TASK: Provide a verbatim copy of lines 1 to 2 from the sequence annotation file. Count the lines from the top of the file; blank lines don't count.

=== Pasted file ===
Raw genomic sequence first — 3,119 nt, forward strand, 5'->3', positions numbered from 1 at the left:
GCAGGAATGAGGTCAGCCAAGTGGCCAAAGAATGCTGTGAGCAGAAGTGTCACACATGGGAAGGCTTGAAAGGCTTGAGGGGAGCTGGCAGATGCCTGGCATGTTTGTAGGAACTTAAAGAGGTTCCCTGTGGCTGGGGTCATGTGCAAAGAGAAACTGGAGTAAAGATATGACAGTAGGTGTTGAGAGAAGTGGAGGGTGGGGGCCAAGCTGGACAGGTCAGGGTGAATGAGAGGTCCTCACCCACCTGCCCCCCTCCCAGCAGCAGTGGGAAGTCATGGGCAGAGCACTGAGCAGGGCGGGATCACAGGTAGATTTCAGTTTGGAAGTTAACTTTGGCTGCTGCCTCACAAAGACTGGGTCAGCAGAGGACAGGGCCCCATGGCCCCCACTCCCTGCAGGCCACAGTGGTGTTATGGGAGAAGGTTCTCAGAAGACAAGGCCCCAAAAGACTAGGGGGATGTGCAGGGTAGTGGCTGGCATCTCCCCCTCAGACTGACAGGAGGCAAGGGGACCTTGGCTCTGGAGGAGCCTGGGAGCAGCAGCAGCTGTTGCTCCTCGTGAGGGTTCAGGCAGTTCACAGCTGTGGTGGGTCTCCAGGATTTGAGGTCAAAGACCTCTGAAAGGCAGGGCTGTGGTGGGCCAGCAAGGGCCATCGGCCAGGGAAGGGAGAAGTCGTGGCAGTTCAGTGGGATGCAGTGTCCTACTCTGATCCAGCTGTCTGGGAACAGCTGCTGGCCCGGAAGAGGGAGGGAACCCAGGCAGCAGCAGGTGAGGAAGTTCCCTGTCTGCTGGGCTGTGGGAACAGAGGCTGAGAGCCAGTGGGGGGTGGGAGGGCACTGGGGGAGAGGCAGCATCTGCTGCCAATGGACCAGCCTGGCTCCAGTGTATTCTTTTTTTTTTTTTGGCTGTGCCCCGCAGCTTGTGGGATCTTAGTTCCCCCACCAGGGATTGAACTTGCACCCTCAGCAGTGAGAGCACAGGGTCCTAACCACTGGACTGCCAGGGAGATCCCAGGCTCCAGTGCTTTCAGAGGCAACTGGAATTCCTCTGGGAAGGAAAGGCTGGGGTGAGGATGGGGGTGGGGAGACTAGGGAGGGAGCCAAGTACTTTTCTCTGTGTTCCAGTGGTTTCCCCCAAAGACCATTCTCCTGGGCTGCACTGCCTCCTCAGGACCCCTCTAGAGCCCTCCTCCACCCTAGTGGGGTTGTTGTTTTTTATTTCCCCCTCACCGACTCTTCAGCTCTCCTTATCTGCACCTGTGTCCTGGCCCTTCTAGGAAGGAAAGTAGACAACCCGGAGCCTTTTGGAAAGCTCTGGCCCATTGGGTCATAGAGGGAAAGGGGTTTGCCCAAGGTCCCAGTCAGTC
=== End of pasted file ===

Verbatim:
Raw genomic sequence first — 3,119 nt, forward strand, 5'->3', positions numbered from 1 at the left:
GCAGGAATGAGGTCAGCCAAGTGGCCAAAGAATGCTGTGAGCAGAAGTGTCACACATGGGAAGGCTTGAAAGGCTTGAGGGGAGCTGGCAGATGCCTGGCATGTTTGTAGGAACTTAAAGAGGTTCCCTGTGGCTGGGGTCATGTGCAAAGAGAAACTGGAGTAAAGATATGACAGTAGGTGTTGAGAGAAGTGGAGGGTGGGGGCCAAGCTGGACAGGTCAGGGTGAATGAGAGGTCCTCACCCACCTGCCCCCCTCCCAGCAGCAGTGGGAAGTCATGGGCAGAGCACTGAGCAGGGCGGGATCACAGGTAGATTTCAGTTTGGAAGTTAACTTTGGCTGCTGCCTCACAAAGACTGGGTCAGCAGAGGACAGGGCCCCATGGCCCCCACTCCCTGCAGGCCACAGTGGTGTTATGGGAGAAGGTTCTCAGAAGACAAGGCCCCAAAAGACTAGGGGGATGTGCAGGGTAGTGGCTGGCATCTCCCCCTCAGACTGACAGGAGGCAAGGGGACCTTGGCTCTGGAGGAGCCTGGGAGCAGCAGCAGCTGTTGCTCCTCGTGAGGGTTCAGGCAGTTCACAGCTGTGGTGGGTCTCCAGGATTTGAGGTCAAAGACCTCTGAAAGGCAGGGCTGTGGTGGGCCAGCAAGGGCCATCGGCCAGGGAAGGGAGAAGTCGTGGCAGTTCAGTGGGATGCAGTGTCCTACTCTGATCCAGCTGTCTGGGAACAGCTGCTGGCCCGGAAGAGGGAGGGAACCCAGGCAGCAGCAGGTGAGGAAGTTCCCTGTCTGCTGGGCTGTGGGAACAGAGGCTGAGAGCCAGTGGGGGGTGGGAGGGCACTGGGGGAGAGGCAGCATCTGCTGCCAATGGACCAGCCTGGCTCCAGTGTATTCTTTTTTTTTTTTTGGCTGTGCCCCGCAGCTTGTGGGATCTTAGTTCCCCCACCAGGGATTGAACTTGCACCCTCAGCAGTGAGAGCACAGGGTCCTAACCACTGGACTGCCAGGGAGATCCCAGGCTCCAGTGCTTTCAGAGGCAACTGGAATTCCTCTGGGAAGGAAAGGCTGGGGTGAGGATGGGGGTGGGGAGACTAGGGAGGGAGCCAAGTACTTTTCTCTGTGTTCCAGTGGTTTCCCCCAAAGACCATTCTCCTGGGCTGCACTGCCTCCTCAGGACCCCTCTAGAGCCCTCCTCCACCCTAGTGGGGTTGTTGTTTTTTATTTCCCCCTCACCGACTCTTCAGCTCTCCTTATCTGCACCTGTGTCCTGGCCCTTCTAGGAAGGAAAGTAGACAACCCGGAGCCTTTTGGAAAGCTCTGGCCCATTGGGTCATAGAGGGAAAGGGGTTTGCCCAAGGTCCCAGTCAGTC